In fact, the National Statistics Institute performs a wide variety of surveys that serve very different purposes. For example:
Furthermore, these surveys that study specific issues can provide much more in-depth information, presenting data on numerous auxiliary variables.
The characteristics are only studied for a representative sample of the population, which imposes certain limitations when providing information for reduced areas or groups, as the values become unrepresentative when below a specific population level.
However, the Population Census, although it is a less in-depth operation, given its exhaustive character, pprovides results at any level of breakdown with the only limit established being the protection of statistical secrecy.
Although both collect information on the same inhabitants, they differ in purpose and content.
Indeed, the Population Census has a statistical nature and its goal is to provide information on the number and distribution of the main demographic and social characteristics, always respecting statistical secrecy. On the other hand, the purpose of the Register is purely administrative, to accredit a person resides at a certain domicile. Therefore the information is nominal.
The Register's information is established in the Law on the Basis of Local Regimes, which limits the information to name and surname, ID number, address, sex, place and date of birth, nationality and school or academic education of the persons resident in the municipality. On the contrary, the Population census contains much more information; for example, marital status, economic activity, conditions of the dwelling, type of transport used to get to work, relationship between household members, etc.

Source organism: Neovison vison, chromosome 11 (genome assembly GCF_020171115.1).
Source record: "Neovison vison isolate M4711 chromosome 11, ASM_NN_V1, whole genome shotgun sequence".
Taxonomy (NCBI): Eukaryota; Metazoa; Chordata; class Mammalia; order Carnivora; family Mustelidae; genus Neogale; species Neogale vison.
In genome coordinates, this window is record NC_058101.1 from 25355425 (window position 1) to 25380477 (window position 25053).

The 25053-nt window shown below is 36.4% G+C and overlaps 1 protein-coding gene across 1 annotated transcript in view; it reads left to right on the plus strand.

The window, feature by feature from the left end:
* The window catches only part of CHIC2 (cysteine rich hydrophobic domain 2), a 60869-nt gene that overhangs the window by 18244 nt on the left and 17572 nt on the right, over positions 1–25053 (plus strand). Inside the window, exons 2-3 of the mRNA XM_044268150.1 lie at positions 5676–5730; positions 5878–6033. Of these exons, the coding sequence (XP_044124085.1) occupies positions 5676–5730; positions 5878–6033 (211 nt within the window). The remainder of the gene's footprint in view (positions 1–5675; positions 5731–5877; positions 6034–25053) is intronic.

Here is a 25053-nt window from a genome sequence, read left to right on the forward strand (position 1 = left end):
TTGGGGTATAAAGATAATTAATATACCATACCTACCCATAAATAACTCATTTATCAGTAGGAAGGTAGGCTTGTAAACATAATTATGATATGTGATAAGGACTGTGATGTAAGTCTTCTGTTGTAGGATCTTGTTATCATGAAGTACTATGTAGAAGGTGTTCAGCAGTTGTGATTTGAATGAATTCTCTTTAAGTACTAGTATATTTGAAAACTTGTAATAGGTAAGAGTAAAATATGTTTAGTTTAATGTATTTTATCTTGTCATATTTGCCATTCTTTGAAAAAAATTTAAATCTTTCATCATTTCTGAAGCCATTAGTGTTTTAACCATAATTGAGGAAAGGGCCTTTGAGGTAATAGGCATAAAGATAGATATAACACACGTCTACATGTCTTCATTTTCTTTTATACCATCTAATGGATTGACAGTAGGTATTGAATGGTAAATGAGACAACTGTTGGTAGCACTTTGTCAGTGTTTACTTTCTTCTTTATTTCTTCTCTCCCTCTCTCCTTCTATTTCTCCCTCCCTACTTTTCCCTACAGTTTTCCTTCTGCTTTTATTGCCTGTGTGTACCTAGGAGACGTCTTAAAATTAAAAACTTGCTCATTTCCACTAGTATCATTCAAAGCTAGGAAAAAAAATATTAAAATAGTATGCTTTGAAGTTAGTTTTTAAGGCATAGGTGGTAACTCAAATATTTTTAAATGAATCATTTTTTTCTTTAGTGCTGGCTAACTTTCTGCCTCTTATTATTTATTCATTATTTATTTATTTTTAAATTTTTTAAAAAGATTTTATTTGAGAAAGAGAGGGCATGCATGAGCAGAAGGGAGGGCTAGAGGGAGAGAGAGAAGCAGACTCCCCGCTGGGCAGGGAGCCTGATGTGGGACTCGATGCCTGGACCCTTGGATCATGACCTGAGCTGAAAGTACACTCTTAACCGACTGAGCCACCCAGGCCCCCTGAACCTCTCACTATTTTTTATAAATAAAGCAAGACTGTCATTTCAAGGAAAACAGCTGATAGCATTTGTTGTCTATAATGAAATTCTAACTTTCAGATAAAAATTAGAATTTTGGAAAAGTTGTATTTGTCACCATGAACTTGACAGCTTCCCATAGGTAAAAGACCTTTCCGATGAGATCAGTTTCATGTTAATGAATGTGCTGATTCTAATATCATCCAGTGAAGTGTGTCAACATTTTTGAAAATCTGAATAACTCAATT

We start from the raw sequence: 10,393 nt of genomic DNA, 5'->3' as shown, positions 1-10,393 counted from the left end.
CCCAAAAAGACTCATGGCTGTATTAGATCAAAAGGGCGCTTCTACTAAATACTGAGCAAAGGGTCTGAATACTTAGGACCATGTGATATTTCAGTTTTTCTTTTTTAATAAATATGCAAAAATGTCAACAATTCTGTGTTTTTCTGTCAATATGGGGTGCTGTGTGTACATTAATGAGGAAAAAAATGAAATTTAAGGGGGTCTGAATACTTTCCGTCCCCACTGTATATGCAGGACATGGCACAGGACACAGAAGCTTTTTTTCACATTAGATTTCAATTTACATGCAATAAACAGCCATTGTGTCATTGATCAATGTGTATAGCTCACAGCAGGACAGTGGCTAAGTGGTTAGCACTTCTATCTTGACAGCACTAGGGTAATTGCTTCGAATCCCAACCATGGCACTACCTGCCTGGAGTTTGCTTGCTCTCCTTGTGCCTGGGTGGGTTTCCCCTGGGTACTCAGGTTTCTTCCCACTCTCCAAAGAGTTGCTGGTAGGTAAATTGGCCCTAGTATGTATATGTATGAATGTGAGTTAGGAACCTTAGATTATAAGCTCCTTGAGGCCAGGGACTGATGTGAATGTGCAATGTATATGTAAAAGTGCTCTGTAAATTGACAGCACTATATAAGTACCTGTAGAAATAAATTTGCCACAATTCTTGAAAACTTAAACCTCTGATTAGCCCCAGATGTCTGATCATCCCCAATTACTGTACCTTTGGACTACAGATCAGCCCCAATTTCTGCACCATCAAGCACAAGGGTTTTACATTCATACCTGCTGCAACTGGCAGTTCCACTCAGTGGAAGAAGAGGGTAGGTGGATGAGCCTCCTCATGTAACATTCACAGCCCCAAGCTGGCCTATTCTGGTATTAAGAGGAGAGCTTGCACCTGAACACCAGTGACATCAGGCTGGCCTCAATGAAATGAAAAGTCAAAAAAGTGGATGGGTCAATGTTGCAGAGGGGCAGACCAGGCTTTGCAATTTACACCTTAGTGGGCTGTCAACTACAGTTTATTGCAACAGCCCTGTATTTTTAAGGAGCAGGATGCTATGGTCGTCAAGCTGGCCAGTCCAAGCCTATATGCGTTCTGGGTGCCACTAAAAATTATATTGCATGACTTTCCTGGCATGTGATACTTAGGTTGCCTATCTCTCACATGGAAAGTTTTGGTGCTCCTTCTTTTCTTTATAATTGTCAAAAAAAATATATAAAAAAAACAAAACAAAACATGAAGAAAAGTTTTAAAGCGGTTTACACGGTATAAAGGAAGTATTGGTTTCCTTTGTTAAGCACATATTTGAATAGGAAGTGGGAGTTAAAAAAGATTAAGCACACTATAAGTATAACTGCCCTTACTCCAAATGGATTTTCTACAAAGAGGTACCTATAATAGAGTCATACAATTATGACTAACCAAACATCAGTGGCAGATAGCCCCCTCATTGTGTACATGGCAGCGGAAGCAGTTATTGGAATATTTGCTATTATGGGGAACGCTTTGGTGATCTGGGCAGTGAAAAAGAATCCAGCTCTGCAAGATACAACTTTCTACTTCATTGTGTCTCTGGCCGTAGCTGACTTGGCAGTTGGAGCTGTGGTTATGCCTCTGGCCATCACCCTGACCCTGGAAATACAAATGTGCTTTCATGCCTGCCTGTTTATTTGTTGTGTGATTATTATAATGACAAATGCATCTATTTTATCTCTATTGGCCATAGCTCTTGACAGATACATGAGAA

The Population Census provides a snapshot of society at the time it is carried out and cannot be updated in any manner. After completing the operations that involve collecting and controlling the census information, the data that could allow the direct identification of the persons are removed: name and surname and ID number, as this information is not needed for statistical purposes and, furthermore, eliminating these variables strengthens the protection of the statistical secrecy. The register is constantly updated when people are born, change their characteristics (address, level of education, etc.) or pass away.
The Census and the Register use the same residence concept. Therefore persons must use their regular address in the Census, since -in all- that is the place where they should reside according to the Register. In the extreme case of a person who has several addresses, they should only be registered in the Census in the address where they spend most of the year, as this is the criterion used in the Register.
So as to make things easier for the citizens, the 2001 Census includes the Register information the INE has accessed that has been printed beforehand on the census questionnaires. This prevents citizens having to provide the information the INE and the Councils already have.